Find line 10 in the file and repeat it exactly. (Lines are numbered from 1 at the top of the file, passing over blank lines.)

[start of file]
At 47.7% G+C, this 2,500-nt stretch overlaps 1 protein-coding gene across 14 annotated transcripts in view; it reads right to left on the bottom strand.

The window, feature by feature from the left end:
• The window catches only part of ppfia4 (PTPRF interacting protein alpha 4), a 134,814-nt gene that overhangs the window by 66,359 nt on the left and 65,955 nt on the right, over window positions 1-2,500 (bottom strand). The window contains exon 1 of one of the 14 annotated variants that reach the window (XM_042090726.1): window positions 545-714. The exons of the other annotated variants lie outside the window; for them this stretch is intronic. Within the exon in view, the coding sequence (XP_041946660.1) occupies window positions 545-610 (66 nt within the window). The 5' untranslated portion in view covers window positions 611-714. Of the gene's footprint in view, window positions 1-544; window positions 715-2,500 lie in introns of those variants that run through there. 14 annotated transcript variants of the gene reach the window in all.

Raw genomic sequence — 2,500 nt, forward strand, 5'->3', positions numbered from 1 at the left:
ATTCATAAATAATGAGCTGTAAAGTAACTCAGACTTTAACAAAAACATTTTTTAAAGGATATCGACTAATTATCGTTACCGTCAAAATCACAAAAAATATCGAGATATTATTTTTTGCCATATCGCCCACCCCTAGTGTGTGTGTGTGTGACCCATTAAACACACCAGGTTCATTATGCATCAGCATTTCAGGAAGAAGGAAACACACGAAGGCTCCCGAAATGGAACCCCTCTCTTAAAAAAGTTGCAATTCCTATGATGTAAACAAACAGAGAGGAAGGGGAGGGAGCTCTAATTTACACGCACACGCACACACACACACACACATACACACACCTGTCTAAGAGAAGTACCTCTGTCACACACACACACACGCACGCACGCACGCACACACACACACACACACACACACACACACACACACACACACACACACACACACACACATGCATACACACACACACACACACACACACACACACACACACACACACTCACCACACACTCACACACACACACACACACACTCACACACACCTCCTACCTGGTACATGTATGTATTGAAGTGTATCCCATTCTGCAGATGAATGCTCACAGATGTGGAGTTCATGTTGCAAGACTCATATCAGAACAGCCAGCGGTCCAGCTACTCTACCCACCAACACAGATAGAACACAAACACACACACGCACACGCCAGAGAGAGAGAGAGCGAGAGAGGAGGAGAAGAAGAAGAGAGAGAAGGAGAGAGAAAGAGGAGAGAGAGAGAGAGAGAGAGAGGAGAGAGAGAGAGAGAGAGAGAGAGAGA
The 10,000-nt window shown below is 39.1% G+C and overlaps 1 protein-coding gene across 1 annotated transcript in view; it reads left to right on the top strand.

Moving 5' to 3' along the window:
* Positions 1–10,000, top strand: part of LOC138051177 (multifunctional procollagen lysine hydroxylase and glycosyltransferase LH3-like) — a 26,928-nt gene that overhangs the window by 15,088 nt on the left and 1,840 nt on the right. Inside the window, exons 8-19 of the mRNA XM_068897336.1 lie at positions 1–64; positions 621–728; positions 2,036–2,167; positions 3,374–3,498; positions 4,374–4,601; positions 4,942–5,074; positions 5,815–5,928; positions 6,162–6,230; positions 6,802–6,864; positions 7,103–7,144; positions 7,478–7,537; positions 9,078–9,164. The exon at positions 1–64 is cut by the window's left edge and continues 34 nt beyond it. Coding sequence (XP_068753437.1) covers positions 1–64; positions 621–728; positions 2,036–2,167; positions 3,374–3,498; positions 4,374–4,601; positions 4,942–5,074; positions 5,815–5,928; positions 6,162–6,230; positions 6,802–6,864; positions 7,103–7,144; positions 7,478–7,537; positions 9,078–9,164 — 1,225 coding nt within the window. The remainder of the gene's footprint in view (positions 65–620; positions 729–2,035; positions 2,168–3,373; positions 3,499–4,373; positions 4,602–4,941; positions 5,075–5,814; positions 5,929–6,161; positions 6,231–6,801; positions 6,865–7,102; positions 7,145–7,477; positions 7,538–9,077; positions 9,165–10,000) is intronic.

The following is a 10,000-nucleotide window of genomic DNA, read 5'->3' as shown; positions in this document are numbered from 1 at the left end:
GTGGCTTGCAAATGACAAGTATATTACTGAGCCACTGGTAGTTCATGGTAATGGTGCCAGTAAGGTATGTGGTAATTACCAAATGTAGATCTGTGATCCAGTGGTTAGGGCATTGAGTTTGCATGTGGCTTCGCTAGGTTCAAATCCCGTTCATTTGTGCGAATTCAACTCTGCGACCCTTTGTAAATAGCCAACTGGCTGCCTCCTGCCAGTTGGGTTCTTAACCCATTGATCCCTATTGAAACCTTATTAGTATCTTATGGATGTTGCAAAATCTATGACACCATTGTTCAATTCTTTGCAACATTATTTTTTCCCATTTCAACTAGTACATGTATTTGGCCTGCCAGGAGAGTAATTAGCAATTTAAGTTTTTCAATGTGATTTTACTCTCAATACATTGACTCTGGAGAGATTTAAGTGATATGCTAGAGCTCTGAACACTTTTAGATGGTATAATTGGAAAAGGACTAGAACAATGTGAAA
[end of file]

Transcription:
GTGGCTTGCAAATGACAAGTATATTACTGAGCCACTGGTAGTTCATGGTAATGGTGCCAGTAAGGTATGTGGTAATTACCAAATGTAGATCTGTGATCCAGTGGTTAGGGCATTGAGTTTGCATGTGGCTTCGCTAGGTTCAAATCCCGTTCATTTGTGCGAATTCAACTCTGCGACCCTTTGTAAATAGCCAACTGGCTGCCTCCTGCCAGTTGGGTTCTTAACCCATTGATCCCTATTGAAACCTTATTAGTATCTTATGGATGTTGCAAAATCTATGACACCATTGTTCAATTCTTTGCAACATTATTTTTTCCCATTTCAACTAGTACATGTATTTGGCCTGCCAGGAGAGTAATTAGCAATTTAAGTTTTTCAATGTGATTTTACTCTCAATACATTGACTCTGGAGAGATTTAAGTGATATGCTAGAGCTCTGAACACTTTTAGATGGTATAATTGGAAAAGGACTAGAACAATGTGAAA